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Hey caregiver…are you exhausted? You’re not alone.

Hey caregiver…are you exhausted? You’re not alone.

Caring for someone with dementia can be mentally draining and physically exhausting. If you are providing the bulk of care for your loved one with dementia, you’re likely experiencing these feelings.

Caregiver burnout is a common and very serious problem. It’s well documented that over time, your physical and mental health will suffer as a result of everything you’re taking on. Your situation may not be sustainable over a long period of time and could ultimately be dangerous – for you and the person you are caring for. There are many symptoms of caregiver burnout. Here are a few of the most serious.

Lack of Sleep

Often, someone who suffers from dementia has an irregular sleep cycle. This can lead to a lack of sleep and rest for the caregiver as well. You may also not be sleeping because you’re worried your loved one will wander out of the home or take a fall and hurt themselves if you’re not constantly watching them. Not getting enough sleep can affect your mood, memory and health in really surprising ways. According to Johns Hopkins researchers, sleep deprivation can lead to your own risk for dementia! Read here for more ways a lack of sleep can affect you.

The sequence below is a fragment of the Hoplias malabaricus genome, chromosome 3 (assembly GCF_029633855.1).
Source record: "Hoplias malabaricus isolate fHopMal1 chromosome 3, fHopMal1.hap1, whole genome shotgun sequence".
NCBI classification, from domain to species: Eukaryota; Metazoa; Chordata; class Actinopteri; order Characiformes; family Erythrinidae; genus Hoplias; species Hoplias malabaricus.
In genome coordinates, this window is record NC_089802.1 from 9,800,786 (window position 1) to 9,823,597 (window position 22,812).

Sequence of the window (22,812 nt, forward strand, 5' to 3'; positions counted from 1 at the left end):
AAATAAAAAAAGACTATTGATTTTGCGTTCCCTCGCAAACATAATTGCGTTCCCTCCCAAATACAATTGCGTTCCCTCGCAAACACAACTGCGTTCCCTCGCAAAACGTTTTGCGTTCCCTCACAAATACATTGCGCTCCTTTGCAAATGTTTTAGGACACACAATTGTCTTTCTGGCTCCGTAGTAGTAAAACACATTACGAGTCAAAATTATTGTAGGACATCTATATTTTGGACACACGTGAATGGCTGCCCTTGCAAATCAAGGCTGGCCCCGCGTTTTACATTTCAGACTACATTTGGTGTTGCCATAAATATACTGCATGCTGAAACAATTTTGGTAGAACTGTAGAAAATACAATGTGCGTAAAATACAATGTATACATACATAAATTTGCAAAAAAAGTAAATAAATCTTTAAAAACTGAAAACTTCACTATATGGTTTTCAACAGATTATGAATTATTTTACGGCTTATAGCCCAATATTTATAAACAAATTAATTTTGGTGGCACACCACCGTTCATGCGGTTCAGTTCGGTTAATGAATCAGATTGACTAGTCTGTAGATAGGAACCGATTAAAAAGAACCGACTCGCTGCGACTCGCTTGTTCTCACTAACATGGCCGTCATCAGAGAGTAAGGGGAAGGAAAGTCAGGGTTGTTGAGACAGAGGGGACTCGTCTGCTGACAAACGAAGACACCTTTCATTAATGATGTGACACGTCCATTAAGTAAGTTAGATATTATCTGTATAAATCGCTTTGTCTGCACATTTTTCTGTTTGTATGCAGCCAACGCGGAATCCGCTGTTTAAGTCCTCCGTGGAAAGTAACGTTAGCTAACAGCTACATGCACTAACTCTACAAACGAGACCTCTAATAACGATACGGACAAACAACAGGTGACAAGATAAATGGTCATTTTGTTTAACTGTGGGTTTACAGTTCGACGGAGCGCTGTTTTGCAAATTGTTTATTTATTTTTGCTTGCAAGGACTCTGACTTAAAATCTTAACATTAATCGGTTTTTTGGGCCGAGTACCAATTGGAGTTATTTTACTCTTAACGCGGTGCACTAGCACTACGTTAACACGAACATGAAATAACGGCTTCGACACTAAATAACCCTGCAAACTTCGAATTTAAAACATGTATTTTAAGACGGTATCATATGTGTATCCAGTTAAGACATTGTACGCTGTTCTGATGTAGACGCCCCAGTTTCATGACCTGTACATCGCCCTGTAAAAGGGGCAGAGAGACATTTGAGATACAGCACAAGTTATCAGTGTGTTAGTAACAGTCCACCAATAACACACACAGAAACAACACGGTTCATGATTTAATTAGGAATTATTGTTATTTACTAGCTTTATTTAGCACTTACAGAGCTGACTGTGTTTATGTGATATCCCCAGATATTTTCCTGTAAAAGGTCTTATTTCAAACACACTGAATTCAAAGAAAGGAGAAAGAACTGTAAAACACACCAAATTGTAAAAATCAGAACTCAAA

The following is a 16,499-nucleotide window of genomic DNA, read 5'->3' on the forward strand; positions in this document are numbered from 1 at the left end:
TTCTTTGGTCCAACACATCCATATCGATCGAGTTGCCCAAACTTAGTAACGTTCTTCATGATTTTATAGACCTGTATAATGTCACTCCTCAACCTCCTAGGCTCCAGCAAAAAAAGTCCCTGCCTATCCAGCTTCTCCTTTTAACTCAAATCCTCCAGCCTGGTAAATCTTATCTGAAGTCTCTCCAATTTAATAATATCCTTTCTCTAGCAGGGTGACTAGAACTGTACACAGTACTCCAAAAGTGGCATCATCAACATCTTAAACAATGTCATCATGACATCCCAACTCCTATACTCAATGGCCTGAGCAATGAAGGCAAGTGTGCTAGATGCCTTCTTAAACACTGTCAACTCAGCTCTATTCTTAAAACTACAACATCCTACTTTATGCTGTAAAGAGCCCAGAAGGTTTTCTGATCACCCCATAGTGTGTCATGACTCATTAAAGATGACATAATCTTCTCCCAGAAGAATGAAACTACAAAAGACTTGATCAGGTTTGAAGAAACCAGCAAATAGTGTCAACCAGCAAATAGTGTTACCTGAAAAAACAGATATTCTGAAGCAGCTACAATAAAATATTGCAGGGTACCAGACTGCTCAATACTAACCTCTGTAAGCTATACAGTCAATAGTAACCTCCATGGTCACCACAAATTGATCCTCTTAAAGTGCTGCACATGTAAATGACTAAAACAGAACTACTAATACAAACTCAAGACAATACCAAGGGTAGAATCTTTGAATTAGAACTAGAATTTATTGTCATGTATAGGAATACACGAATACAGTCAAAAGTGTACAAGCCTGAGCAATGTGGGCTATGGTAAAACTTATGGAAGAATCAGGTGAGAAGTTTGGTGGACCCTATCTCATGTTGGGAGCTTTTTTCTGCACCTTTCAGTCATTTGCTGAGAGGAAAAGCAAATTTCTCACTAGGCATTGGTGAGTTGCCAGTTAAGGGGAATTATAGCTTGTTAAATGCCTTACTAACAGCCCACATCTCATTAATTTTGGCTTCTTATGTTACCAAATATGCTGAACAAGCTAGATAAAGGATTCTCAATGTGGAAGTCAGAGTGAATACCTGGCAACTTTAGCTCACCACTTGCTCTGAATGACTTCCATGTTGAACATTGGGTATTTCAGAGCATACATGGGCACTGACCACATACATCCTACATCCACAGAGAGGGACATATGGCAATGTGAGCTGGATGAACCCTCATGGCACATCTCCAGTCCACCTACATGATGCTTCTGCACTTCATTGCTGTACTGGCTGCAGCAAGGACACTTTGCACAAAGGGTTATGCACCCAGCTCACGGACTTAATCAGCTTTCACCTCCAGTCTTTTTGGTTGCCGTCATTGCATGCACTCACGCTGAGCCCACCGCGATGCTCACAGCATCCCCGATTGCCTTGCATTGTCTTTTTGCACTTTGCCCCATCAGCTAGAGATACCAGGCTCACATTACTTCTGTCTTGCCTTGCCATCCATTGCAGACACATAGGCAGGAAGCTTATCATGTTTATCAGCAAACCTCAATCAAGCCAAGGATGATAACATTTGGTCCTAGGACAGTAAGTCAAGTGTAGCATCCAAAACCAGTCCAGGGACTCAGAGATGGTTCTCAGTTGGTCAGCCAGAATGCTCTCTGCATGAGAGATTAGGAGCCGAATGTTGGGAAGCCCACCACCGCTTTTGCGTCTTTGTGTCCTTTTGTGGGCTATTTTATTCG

Health Problems

When you spend the majority of time caring for others, caring for yourself takes a hit! A lack of attention to your own needs can lead to negative changes in your own health – maybe you’ve been missing regular checkups, or other important screenings like a mammogram or prostate exam. Increasing bouts of illness could signal a weakened immune system. Perhaps you aren’t spending enough time addressing your mental health. The link between mental and physical health has been well documented. Prolonged stress may lead to high blood pressure and stomach irritation. Depression can cause real physical ailments such as back pain, irritable bowel syndrome…and even make you more susceptible to strokes and certain types of cancer! If your body is telling you it is time to make some changes, please remember: there is a reason that flight attendants tell you to put on your mask first before you help others – you can’t help your loved one, unless you help yourself first.